Cancer: Are There Any Ways To Prevent It?

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According to Cancer Research, four out of ten cases of cancer are preventable with simple lifestyle changes being made

In 2015, the World Health Organization (WHO) reported that cancer had become one of the world’s most fatal diseases. In 2015 alone, cancer was responsible for the deaths of 8.8 million people, with one in six deaths globally being attributed to cancer. Cancer treatments are improving on a consistent basis, and more people than ever before are beating this disease and living longer. However, that does not change the fact that 38.5 percent of the world’s population will develop cancer at some point during their lifetime. With cancer rates rising each year, an increasing number of people are beginning to wonder whether there is anything that they can do to prevent cancer. The truth is that there is little that can be done to prevent cancer altogether. However, steps can be taken to reduce cancer risk.

If you are concerned about developing cancer and the impact of this disease on your family and personal circumstances, taking out adequate health insurance cover can help. There is a common misconception that when it comes to cancer, it is only physical health care that is required, but that is not the case. People living with cancer can become anxious and depressed or turn to drugs or alcohol for comfort as a result of the disease, which is why choosing insurance that offers cover for mental health issues as well as cancer treatment, like Humana health insurance, could give you the peace of mind that you need. With health insurance in place, if you should go on to develop cancer, despite making lifestyle changes, at least you will know that the cost of any treatment is covered.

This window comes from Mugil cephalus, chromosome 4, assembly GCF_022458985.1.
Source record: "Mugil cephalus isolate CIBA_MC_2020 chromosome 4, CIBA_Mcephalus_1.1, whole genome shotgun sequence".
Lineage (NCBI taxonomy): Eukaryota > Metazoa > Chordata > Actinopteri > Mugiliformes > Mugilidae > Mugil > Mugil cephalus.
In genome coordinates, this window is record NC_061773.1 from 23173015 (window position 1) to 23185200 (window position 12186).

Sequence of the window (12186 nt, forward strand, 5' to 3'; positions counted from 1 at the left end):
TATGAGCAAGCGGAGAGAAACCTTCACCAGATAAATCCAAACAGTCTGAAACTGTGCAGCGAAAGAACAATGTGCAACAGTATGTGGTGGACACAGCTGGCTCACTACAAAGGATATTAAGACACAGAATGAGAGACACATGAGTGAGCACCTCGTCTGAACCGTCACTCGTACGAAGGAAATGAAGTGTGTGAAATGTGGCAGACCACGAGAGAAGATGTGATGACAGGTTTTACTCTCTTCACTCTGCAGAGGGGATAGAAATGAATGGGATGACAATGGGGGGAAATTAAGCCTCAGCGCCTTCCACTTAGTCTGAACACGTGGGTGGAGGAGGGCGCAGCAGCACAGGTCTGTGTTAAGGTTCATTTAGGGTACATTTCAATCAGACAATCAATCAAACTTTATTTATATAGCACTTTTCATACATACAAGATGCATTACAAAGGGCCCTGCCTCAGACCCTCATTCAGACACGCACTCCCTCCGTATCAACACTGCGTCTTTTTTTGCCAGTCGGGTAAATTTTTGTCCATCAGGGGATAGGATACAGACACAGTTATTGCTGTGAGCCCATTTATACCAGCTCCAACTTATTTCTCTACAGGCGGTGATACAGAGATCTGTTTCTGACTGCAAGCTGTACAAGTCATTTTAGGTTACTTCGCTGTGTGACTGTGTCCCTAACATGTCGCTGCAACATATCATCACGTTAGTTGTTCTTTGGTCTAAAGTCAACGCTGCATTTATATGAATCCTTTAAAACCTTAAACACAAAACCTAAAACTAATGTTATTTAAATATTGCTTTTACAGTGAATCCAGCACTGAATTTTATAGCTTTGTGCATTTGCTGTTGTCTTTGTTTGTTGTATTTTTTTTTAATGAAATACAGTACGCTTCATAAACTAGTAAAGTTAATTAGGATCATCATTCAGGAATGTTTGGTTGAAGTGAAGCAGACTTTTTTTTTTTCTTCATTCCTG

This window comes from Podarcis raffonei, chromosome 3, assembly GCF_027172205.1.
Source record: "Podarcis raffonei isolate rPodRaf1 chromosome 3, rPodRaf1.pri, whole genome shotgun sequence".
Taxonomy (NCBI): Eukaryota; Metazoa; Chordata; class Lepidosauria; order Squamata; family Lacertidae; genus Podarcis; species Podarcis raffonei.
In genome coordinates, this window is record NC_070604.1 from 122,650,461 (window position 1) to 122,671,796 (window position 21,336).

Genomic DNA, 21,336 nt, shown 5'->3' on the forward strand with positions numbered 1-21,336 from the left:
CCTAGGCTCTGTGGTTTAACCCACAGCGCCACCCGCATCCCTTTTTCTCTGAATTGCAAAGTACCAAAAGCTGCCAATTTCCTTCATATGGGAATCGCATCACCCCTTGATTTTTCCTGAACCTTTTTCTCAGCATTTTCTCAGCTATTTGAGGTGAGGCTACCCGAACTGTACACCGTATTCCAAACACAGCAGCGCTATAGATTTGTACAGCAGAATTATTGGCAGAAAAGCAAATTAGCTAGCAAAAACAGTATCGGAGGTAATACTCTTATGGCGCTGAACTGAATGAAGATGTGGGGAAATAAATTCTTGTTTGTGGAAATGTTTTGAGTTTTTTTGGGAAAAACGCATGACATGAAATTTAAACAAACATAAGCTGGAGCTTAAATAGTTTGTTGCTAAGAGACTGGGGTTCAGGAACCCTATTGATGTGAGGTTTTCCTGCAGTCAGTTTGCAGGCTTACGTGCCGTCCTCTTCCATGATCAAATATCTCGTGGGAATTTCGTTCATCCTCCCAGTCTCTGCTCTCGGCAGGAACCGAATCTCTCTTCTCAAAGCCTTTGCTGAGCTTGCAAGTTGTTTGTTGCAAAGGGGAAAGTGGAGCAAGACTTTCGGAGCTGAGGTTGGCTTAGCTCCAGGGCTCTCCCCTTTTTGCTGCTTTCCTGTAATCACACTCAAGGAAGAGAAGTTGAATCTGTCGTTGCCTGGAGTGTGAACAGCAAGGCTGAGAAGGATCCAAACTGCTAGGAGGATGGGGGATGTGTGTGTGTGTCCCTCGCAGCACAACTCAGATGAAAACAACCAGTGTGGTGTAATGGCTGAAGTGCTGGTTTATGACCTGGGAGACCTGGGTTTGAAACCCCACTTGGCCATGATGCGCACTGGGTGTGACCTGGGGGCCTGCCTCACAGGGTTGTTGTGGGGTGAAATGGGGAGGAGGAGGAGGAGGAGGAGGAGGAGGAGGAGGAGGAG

According to Cancer Research, four out of ten cases of cancer are preventable with simple lifestyle changes being made. However, you may have heard conflicting reports regarding cancer prevention, with one resource suggesting eating unsmoked bacon as a pose to smoked bacon reduces your cancer risk, while another resource has reported that all bacon increases cancer risk.

The issue is that in many cases, what is known about cancer prevention is still developing, which is why conflicting reports are often made. However, what is known is that your lifestyle does have a direct impact on your chances of developing cancer. That’s why if you are concerned about cancer prevention, making lifestyle changes is something that it is worth learning more about so that you can reduce your cancer risk.

Below is a selection of lifestyle changes that studies have shown may help to reduce lifetime cancer risk.

Follow a healthy, balanced diet 

Studies have shown that one of the significant factors that contribute to lifetime cancer risk is food. Stories about the link between certain foods and cancer are often reported in the media, from tomato sauce and canned goods to microwave popcorn and refined sugar. However, there is no ‘hard’ evidence that any food group causes cancer. There is, however, a clear link between processed foods and people who eat high quantities of them going on to develop cancer.